Simplified preferences needed; simplified preferences sufficient

AI sci­en­tists at EvenDeep­erMind: “Hey ev­ery­one! We have a de­vel­oped a low-im­pact AI!”

AI policy peo­ple at OpenFu­ture­ofEx­is­ten­tialAI: “Fan­tas­tic! What does it do?”

AI sci­en­tists: “It’s limited to an­swer­ing ques­tions, and it has four pos­si­ble out­puts, , , , and .”

AI policy: “What ex­actly do these out­puts do, btw?”

AI sci­en­tists: “Well, turns a green light on, turns a red light on, starts a nu­clear war, and turns a blue light one.”

AI policy: “Starts a nu­clear war?!?!?”

AI sci­en­tists: “That or turns a yel­low light on; I can never re­mem­ber which...“.

Against purely for­mal defi­ni­tions of im­pact measure

It’s “ob­vi­ous” that an AI that starts a nu­clear war with one of its four ac­tions, can­not be con­sid­ered a “low-im­pact” agent.

But what about one that just turned the yel­low light on? Well, what about the util­ity func­tion , which was if there was no yel­low lights in that room dur­ing that hour, but was if there was a yel­low light. For that util­ity func­tion, the ac­tion “start a nu­clear war” is the low im­pact ac­tion, and even en­ter­tain­ing the pos­si­bil­ity of turn­ing on the yel­low light is an abom­i­na­tion, you mon­ster.

To which you should an­swer ” is a very stupid choice of util­ity func­tion”. In­deed it is. But it is a pos­si­ble choice of util­ity func­tion, so if we had an AI that was some­how “low-im­pact” for all util­ity func­tions, it would be low-im­pact for .

There are less ar­tifi­cial ex­am­ples than ; a friendly util­ity func­tion with a high dis­count rate would find any de­lay in­tol­er­able (“by not break­ing out and op­ti­mis­ing the world im­me­di­ately, you’re mur­der­ing thou­sands of peo­ple in in­tense agony, you mon­ster!“).

Ab­stract low-impact

This is has been my re­cur­rent ob­jec­tion to many at­tempts to for­mal­ise low-im­pact in ab­stract terms. We live in a uni­verse in which ev­ery ac­tion is ir­re­versible (damn you, sec­ond law!) and the con­se­quences ex­pand at light-speed across the cos­mos. And yet most ver­sions of low im­pact—in­clud­ing my own at­tempts—re­volve around some mea­sure of “keep­ing the rest of the uni­verse the same, and only chang­ing this tiny thing”.

For this to make sense, we need to clas­sify some de­scrip­tors of the world as “im­por­tant”, and oth­ers as “unim­por­tant”. And we fur­ther need to es­tab­lish what counts as “small” change to an “im­por­tant” fact. You can see this as as­sign­ing util­ity func­tions to the val­ues of the im­por­tant de­scrip­tors, and cap­tur­ing low im­pact as “only change to these util­ity func­tions in “.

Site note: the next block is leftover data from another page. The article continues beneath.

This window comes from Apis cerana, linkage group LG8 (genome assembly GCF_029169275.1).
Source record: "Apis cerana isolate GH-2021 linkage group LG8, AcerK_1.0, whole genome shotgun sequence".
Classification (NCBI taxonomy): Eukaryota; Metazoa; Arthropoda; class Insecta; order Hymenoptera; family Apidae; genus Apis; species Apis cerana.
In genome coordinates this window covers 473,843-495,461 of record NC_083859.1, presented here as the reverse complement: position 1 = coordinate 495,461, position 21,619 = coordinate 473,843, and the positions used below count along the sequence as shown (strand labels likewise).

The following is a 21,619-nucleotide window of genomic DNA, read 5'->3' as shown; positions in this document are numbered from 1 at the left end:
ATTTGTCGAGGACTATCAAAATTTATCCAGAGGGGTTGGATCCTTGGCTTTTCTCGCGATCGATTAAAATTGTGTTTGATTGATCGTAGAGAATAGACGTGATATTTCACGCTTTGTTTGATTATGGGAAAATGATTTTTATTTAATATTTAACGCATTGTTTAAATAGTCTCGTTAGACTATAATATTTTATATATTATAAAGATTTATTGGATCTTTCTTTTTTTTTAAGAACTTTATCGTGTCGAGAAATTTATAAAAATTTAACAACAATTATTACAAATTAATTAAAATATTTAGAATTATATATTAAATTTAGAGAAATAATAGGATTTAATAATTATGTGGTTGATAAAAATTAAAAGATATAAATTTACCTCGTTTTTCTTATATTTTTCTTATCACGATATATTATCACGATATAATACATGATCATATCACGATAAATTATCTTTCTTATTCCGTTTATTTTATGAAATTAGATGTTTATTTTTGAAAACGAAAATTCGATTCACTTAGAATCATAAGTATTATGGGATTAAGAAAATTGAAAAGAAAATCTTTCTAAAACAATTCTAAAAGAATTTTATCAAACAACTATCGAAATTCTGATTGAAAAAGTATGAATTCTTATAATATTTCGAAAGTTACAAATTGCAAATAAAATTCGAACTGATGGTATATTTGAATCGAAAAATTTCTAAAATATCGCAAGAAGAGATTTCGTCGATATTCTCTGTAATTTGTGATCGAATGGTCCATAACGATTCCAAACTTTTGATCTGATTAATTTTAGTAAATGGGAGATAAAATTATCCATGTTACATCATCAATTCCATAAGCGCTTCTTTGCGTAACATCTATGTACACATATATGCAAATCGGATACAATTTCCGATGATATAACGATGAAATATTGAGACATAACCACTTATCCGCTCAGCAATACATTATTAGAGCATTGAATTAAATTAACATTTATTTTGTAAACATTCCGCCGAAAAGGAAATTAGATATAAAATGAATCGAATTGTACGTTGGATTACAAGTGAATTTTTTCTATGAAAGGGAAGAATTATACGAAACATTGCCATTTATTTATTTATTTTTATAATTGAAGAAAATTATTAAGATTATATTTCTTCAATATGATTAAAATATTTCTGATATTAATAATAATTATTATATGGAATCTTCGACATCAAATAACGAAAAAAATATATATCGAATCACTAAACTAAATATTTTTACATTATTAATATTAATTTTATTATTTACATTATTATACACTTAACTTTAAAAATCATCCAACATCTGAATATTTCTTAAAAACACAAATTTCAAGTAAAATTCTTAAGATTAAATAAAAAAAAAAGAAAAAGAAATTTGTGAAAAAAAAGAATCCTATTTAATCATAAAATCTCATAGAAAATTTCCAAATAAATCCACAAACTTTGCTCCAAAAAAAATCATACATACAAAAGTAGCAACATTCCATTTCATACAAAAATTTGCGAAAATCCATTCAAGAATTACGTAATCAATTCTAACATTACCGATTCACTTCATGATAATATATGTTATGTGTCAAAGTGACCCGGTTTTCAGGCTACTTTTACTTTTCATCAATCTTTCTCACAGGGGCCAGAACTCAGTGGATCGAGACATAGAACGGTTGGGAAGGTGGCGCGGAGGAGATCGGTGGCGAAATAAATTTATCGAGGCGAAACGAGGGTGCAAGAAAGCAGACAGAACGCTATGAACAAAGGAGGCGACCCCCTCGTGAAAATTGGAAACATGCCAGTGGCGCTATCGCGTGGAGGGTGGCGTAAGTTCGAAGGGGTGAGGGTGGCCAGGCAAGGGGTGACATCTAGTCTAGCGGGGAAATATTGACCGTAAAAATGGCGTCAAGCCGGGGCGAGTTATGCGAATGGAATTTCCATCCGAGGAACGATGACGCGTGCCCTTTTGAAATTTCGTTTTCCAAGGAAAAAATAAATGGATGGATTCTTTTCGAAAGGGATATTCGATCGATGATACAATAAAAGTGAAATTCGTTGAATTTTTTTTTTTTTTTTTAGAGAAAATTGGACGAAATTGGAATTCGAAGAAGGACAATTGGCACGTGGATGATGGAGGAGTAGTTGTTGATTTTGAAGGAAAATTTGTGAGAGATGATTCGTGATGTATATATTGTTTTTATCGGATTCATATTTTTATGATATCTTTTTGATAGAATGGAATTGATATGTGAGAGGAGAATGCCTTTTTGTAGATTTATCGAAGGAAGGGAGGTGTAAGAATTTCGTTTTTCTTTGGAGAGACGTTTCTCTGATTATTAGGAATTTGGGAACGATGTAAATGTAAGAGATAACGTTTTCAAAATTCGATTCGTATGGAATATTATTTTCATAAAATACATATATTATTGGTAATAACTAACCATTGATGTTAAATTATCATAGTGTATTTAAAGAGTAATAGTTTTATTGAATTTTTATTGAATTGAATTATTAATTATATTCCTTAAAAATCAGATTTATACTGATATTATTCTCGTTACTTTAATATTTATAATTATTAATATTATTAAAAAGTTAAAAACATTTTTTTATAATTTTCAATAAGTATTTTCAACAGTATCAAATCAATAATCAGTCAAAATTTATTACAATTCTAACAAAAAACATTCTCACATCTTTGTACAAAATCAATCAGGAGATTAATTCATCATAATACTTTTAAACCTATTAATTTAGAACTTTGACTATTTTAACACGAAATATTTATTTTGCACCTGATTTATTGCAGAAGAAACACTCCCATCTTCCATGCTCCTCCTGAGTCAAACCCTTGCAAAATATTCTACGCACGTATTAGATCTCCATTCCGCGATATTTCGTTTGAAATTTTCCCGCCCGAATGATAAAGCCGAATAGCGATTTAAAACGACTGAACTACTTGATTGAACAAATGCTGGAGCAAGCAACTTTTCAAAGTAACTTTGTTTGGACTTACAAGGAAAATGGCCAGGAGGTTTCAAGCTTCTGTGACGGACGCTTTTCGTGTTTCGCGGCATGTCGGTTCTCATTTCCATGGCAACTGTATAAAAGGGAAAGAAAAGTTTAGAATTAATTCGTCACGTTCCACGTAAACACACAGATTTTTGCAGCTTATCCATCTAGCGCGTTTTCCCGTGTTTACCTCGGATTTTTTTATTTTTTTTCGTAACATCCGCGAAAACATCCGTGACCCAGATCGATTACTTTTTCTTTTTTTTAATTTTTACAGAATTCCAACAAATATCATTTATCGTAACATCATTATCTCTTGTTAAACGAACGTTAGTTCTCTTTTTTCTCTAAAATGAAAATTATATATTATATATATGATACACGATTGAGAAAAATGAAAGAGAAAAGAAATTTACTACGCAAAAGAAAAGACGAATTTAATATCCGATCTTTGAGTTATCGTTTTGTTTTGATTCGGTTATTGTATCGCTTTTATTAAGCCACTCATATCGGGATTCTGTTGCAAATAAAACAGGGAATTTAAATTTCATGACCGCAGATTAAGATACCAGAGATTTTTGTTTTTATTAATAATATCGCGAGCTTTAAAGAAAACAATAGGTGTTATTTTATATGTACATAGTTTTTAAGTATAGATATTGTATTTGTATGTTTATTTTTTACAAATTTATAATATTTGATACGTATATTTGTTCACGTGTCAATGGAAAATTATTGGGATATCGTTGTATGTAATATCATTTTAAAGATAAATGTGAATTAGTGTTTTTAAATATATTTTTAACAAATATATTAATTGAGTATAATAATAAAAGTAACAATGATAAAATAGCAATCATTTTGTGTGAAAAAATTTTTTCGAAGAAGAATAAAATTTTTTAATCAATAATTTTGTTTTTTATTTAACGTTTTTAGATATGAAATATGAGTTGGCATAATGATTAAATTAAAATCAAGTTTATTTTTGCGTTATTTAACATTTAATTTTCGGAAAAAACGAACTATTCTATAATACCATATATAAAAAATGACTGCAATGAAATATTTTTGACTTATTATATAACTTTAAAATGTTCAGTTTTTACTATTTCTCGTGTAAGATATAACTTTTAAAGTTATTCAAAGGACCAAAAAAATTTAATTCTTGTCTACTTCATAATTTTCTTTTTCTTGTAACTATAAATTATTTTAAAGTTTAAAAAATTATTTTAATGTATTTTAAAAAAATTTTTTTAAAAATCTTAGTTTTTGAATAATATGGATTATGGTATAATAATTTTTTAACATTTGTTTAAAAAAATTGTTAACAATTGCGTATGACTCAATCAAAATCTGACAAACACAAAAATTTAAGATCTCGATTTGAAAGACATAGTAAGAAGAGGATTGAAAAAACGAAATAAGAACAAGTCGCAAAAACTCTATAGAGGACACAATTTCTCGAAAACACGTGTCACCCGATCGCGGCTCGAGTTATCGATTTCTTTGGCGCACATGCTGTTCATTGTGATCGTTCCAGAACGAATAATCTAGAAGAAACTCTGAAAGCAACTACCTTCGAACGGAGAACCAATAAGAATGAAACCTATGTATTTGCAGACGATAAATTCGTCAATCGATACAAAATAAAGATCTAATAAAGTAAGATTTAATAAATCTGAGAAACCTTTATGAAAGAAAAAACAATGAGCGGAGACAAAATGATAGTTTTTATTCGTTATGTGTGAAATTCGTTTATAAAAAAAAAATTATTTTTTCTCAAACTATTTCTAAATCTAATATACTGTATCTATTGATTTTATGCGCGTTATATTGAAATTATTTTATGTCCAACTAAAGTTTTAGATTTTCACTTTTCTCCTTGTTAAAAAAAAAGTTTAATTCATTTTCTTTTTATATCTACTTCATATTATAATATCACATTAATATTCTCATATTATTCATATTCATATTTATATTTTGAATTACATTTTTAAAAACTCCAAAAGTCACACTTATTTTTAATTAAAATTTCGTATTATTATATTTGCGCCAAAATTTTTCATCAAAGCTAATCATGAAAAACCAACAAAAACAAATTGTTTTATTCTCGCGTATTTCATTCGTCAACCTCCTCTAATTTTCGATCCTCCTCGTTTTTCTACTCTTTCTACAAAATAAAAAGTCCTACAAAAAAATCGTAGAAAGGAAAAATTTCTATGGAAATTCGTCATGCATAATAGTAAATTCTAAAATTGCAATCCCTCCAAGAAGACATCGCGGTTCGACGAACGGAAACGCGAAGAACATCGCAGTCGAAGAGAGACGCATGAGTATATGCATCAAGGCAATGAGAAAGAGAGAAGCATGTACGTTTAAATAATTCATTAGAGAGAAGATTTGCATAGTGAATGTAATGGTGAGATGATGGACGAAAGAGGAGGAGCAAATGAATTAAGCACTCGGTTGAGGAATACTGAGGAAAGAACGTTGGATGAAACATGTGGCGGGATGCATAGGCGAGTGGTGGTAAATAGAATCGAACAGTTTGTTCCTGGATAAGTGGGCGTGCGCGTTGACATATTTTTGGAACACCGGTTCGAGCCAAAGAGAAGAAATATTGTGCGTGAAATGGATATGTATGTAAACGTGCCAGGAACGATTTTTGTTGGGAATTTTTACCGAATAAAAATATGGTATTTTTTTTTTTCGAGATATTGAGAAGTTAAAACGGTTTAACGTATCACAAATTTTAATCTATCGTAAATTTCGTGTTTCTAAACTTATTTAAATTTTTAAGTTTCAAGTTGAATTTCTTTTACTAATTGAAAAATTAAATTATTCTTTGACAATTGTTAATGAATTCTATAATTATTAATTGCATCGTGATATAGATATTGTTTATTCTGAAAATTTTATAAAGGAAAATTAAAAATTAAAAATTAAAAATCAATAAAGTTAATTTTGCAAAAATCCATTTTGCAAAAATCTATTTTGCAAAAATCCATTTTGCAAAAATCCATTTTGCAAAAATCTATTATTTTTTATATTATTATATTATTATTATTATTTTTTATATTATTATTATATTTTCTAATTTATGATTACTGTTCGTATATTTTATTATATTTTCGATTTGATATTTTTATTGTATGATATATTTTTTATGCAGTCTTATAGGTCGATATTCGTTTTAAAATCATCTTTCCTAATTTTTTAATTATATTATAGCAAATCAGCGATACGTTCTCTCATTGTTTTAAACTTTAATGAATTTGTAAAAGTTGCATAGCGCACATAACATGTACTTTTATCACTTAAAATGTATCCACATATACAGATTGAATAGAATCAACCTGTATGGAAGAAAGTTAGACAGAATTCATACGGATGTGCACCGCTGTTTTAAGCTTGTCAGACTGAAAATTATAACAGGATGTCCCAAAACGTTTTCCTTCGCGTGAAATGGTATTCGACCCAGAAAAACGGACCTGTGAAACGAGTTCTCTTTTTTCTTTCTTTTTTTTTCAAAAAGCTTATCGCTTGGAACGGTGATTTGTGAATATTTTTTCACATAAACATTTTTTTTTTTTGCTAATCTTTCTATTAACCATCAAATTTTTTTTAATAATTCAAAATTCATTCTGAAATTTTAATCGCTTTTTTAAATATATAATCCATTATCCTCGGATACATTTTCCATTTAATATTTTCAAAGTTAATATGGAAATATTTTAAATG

But you ab­solutely need to define , and this has to be defi­ni­tion that cap­tures some­thing of hu­man val­ues. This pa­per mea­sures low-im­pact by pre­serv­ing vases and pe­nal­is­ing “ir­re­versible” changes. But ev­ery change is ir­re­versible, and what about pre­serv­ing the con­vec­tion cur­rents in the room rather than the pointless vases? (“you mon­ster!“).

So defin­ing that are com­pat­i­ble with hu­man mod­els of “low-im­pact”, is ab­solutely es­sen­tial to get­ting the whole thing to work. Ab­stractly con­sid­er­ing all util­ity func­tions (or all util­ity func­tions defined in an ab­stract ac­tion-ob­ser­va­tion sense) is not go­ing to work.

Note that of­ten the defi­ni­tion of can be hid­den in the as­sump­tions of the model, which will re­sult in prob­lems if those as­sump­tions are re­laxed or wrong.

The gen­eral in­tu­itive disagreement

The ob­jec­tion I made here ap­plies also to con­cepts like cor­rigi­bil­ity, do­mes­tic­ity, value-learn­ing, and similar ideas (in­clud­ing some ver­sions of toolAI and Or­a­cles). All of these need to des­ig­nate cer­tain AI poli­cies as “safe” (or safer) and other as dan­ger­ous, and draw the line be­tween them.

But, in my ex­pe­rience, this defi­ni­tion can­not be done in an ab­stract way; there is no such thing as a gen­er­ally low-im­pact or cor­rigible agent. Defin­ing some sub­set of what hu­mans con­sider cor­rigible or tool-like, is an es­sen­tial re­quire­ment.

Now, peo­ple work­ing in these ar­eas don’t of­ten dis­agree with this for­mal ar­gu­ment; they just think it isn’t that im­por­tant. They feel that get­ting the right for­mal­ism is most of the work, and find­ing the right is eas­ier, or just a sep­a­rate bolt-on that can be added later.

My in­tu­ition, formed mainly by my many failure in this area, is that defin­ing the is ab­solutely crit­i­cal, and is much harder than the rest of the prob­lem. Others have differ­ent in­tu­itions, and I hope they’re right.

Strictly eas­ier than friendliness

The prob­lem of find­ing a suit­able is, how­ever, strictly eas­ier than defin­ing a friendly util­ity func­tion.

This can be seen in the fact that there are huge dis­agree­ments about moral­ity and val­ues be­tween hu­mans, but much lower dis­agree­ment on what an Or­a­cle, a low-im­pact, or a cor­rigible agent should do.

“Don’t need­lessly smash the vases, but the con­vec­tion cur­rents are not im­por­tant” is good ad­vice for a low im­pact agent, as agreed upon by peo­ple from all types of poli­ti­cal, moral, and cul­tural per­sua­sions, in­clud­ing a wide va­ri­ety of plau­si­ble imag­i­nary agents.

Thus defin­ing is eas­ier than com­ing up with a friendly util­ity func­tion, as the same low-im­pact/​cor­rigi­bil­ity/​do­mes­tic­ity/​etc. is com­pat­i­ble with many differ­ent po­ten­tial friendly util­ity func­tions for differ­ent val­ues.